Texas is trying to buy its way out of the absurdly high infant mortality rate

House lawmakers tentatively approved a series of bills Monday aimed at helping Texas curb its unusually high rate of women dying less than a year after childbirth.
The primary measure, House Bill 9, would direct the state’s Task Force on Maternal Mortality and Morbidity to continue studying pregnancy complications and maternal deaths until 2023. Last year, a study in the medical journal Obstetrics and Gynecology revealed that Texas’ maternal mortality rate had nearly doubled between 2010 and 2014. State task force data shows that between 2011 and 2012, 189 Texas mothers died less than a year after giving birth, mostly from heart disease, drug overdoses and high blood pressure.

The Wingnut Lunatic Fringe in America Has Long Tried to Destroy 'Government Schools'

Outrageous Policy That Encourages Citizens to Act Like Anti-Immigrant Snitches Sparks Wave of Protest

Reviving the War on Drugs Will Further Damage Police-Community Relations

Apple supplier Foxconn deal lets company ignore environmental protection laws

Apple supplier Foxconn has in recent years been accused of poisoning waterways near its facilities in China. Now wingnut moron Walker of Wisconsin is not only proposing to give the company a $3 billion taxpayer subsidy, his junta has also quietly slipped language into a bill that would exempt the Taiwanese conglomerate from state environmental protection laws.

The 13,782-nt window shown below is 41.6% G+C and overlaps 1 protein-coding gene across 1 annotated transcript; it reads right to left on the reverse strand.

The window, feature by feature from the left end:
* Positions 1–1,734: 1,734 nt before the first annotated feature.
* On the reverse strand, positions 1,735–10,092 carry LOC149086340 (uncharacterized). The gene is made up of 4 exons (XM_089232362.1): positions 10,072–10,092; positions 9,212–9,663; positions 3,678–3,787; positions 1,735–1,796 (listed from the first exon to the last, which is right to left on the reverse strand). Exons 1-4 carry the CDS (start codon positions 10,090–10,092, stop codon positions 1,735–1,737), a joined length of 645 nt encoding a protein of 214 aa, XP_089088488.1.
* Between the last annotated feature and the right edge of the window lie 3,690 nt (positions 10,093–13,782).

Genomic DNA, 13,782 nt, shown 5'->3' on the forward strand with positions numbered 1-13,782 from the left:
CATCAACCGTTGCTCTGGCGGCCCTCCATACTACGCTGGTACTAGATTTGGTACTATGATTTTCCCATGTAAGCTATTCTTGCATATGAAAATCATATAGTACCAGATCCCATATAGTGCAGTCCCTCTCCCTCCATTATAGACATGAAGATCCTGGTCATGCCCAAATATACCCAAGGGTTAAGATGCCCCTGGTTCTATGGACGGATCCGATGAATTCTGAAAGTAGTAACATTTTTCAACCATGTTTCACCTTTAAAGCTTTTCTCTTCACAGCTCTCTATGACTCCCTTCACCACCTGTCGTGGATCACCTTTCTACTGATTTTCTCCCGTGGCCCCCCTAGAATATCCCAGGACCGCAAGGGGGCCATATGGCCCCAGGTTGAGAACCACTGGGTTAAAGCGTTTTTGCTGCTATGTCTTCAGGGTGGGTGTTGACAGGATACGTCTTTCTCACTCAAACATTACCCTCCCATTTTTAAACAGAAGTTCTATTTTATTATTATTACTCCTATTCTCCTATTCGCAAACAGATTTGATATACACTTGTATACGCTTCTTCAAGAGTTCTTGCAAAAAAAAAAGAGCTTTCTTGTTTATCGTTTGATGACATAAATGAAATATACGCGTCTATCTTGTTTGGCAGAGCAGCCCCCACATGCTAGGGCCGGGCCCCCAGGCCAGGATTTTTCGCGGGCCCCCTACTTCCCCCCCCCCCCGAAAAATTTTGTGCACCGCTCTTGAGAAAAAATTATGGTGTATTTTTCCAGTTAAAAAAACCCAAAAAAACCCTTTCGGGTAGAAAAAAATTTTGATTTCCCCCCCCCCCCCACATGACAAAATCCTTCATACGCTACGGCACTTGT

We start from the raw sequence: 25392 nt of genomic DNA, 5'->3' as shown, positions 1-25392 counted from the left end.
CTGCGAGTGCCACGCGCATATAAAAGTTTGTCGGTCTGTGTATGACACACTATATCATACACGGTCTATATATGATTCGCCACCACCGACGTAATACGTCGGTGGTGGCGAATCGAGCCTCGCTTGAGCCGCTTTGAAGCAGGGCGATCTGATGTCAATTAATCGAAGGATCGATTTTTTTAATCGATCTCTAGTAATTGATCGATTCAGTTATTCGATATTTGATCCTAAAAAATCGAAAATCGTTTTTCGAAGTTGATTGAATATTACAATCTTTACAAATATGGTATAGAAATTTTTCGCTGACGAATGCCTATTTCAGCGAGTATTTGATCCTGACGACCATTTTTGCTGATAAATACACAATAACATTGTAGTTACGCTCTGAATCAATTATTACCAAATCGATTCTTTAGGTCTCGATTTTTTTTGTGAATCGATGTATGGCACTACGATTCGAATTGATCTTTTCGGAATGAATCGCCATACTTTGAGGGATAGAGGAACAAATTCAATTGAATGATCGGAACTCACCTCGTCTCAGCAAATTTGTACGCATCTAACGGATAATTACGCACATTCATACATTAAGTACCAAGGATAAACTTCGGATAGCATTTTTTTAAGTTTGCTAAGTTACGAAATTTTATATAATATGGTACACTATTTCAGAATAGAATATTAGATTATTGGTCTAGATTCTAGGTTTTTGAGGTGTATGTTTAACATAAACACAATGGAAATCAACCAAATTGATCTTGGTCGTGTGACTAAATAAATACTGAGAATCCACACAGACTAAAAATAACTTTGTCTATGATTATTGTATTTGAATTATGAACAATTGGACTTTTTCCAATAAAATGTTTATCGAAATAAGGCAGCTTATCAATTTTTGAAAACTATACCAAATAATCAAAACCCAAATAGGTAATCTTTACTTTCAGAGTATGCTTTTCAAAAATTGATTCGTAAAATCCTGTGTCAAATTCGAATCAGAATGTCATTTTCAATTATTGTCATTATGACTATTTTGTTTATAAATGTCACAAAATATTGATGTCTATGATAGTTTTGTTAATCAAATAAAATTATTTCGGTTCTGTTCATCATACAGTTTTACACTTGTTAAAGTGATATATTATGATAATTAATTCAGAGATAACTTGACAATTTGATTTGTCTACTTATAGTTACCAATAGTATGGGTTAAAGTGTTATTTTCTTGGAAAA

Climate change already causing suicides in India as crops fail

Climate change already causing suicides in India as crops fail
Climate change has already caused more than 59,000 suicides in India over the last 30 years, according to estimates in a study published today in the Proceedings of the National Academy of Sciences (PNAS) that … Read more

Methane-eating bacteria in lake deep beneath Antarctic ice sheet may reduce greenhouse gas emissions

Methane-eating bacteria in lake deep beneath Antarctic ice sheet may reduce greenhouse gas emissionsAn interdisciplinary team of researchers funded by the National Science Foundation (NSF) has concluded that bacteria in a lake 800 meters (2,600 feet) beneath the West Antarctic Ice Sheet may digest methane, a powerful greenhouse … Read more

An Earth-like atmosphere may not survive Proxima b’s orbit

An Earth-like atmosphere may not survive Proxima b’s orbit
Proxima b, an Earth-size planet right outside our solar system in the habitable zone of its star, may not be able to keep a grip on its atmosphere, leaving the surface exposed to harmful stellar … Read more

NASA Finds Moon of Saturn Has Chemical That Could Form ‘Membranes’

NASA Finds Moon of Saturn Has Chemical That Could Form ‘Membranes’NASA scientists have definitively detected the chemical acrylonitrile in the atmosphere of Saturn’s moon Titan, a place that has long intrigued scientists investigating the chemical precursors of life. On Earth, acrylonitrile, also known as vinyl … Read more

Animal Pictures